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Weight and Obesity

Higher body weight may curb response to steroid puff

13 years, 2 months ago

1384  0
Posted on Mar 21, 2006, 5 a.m. By Bill Freeman

Individuals with asthma who are overweight may not respond as well to inhaled steroids as their leaner counterparts, a study hints. However, higher body weight or BMI does not appear to reduce response to a different type of asthma medication known as "leukotriene antagonists."

Individuals with asthma who are overweight may not respond as well to inhaled steroids as their leaner counterparts, a study hints. However, higher body weight or BMI does not appear to reduce response to a different type of asthma medication known as "leukotriene antagonists."

Despite the findings, Dr. Marc Peters-Golden told Reuters Health: "I am not yet ready to suggest that our data should alter physicians' prescribing patterns."

Peters-Golden, of the University of Michigan Health System, Ann Arbor and colleagues examined data from four double-blind trials in which more than 3000 patients with moderate asthma were randomized to the leukotriene antagonist Singulair (montelukast), the inhaled steroid beclomethasone, or placebo.

The researchers classified the 32 percent of individuals with a BMI from 25 to 29.9 as being overweight and the 16 percent with a BMI of 30 and above as being obese.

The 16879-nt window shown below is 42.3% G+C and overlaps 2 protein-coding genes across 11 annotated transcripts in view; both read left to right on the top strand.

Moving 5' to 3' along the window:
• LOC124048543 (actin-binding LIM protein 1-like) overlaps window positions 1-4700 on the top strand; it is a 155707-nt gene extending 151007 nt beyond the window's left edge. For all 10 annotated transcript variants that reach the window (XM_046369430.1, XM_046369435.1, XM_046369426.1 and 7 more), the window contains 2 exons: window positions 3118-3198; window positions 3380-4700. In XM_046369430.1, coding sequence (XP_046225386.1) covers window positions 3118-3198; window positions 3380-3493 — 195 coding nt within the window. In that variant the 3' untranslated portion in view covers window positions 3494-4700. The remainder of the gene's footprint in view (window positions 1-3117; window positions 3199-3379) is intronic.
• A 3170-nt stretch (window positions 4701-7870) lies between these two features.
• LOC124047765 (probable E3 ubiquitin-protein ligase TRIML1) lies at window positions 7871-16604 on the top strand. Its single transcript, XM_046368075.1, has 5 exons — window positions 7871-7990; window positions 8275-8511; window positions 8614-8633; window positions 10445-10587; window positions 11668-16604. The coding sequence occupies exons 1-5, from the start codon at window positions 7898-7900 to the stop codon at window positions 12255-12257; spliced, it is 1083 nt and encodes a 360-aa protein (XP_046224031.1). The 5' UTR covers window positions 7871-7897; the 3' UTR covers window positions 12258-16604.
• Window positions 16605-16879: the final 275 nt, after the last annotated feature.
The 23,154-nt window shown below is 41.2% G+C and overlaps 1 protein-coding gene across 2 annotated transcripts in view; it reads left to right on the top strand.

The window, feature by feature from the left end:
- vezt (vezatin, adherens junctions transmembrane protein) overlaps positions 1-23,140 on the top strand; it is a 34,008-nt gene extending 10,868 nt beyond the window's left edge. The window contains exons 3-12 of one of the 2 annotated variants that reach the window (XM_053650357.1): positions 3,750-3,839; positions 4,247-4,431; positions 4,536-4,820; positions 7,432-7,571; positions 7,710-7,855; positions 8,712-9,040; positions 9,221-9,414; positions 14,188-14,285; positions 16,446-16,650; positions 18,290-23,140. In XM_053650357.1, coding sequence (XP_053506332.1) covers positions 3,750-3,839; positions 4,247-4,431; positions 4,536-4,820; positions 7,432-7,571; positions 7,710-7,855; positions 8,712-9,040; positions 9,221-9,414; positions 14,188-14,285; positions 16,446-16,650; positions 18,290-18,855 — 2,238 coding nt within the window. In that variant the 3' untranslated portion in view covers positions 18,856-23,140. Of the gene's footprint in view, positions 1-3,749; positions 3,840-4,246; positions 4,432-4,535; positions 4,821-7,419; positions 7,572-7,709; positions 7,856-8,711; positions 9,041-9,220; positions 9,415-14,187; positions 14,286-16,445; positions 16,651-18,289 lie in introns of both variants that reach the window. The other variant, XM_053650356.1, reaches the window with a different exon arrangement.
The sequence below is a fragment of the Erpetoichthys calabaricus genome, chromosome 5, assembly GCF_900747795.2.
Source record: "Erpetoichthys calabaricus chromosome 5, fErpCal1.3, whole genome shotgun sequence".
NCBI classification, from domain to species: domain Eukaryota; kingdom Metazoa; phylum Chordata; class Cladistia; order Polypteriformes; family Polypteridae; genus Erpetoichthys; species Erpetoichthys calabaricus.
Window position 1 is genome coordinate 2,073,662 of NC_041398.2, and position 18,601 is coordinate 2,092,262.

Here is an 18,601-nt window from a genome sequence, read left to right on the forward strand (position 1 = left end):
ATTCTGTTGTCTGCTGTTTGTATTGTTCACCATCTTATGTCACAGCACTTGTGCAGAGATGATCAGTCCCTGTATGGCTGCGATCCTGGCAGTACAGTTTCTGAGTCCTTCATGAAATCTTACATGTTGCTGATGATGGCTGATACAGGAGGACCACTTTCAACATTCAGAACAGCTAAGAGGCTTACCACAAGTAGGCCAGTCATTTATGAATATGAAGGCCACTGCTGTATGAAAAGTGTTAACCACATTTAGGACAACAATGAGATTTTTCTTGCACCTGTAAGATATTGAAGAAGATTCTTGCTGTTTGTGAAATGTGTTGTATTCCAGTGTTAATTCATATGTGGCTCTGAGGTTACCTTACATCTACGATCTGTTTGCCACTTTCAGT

The main end point involved days of asthma control. Other measures included lung function and rescue inhaler use.

The placebo response for all end points was generally reduced as BMI increased. This was also true of response to beclomethasone. However, the response to Singulair remained stable across BMI groups, investigators report in the European Respiratory Journal.

"If these data were reproduced in an appropriately designed prospective trial," said Peters-Golden, "it could be an important clinical advance."

Moreover, "our data may provide novel insight into the nature of obesity-associated inflammation... which could have bearing on other obesity-related inflammatory disorders, such as arthritis and atherosclerosis," he concluded.

The study was funded by Merck, manufacturer of Singulair.

SOURCE: European Respiratory Journal March 2006.

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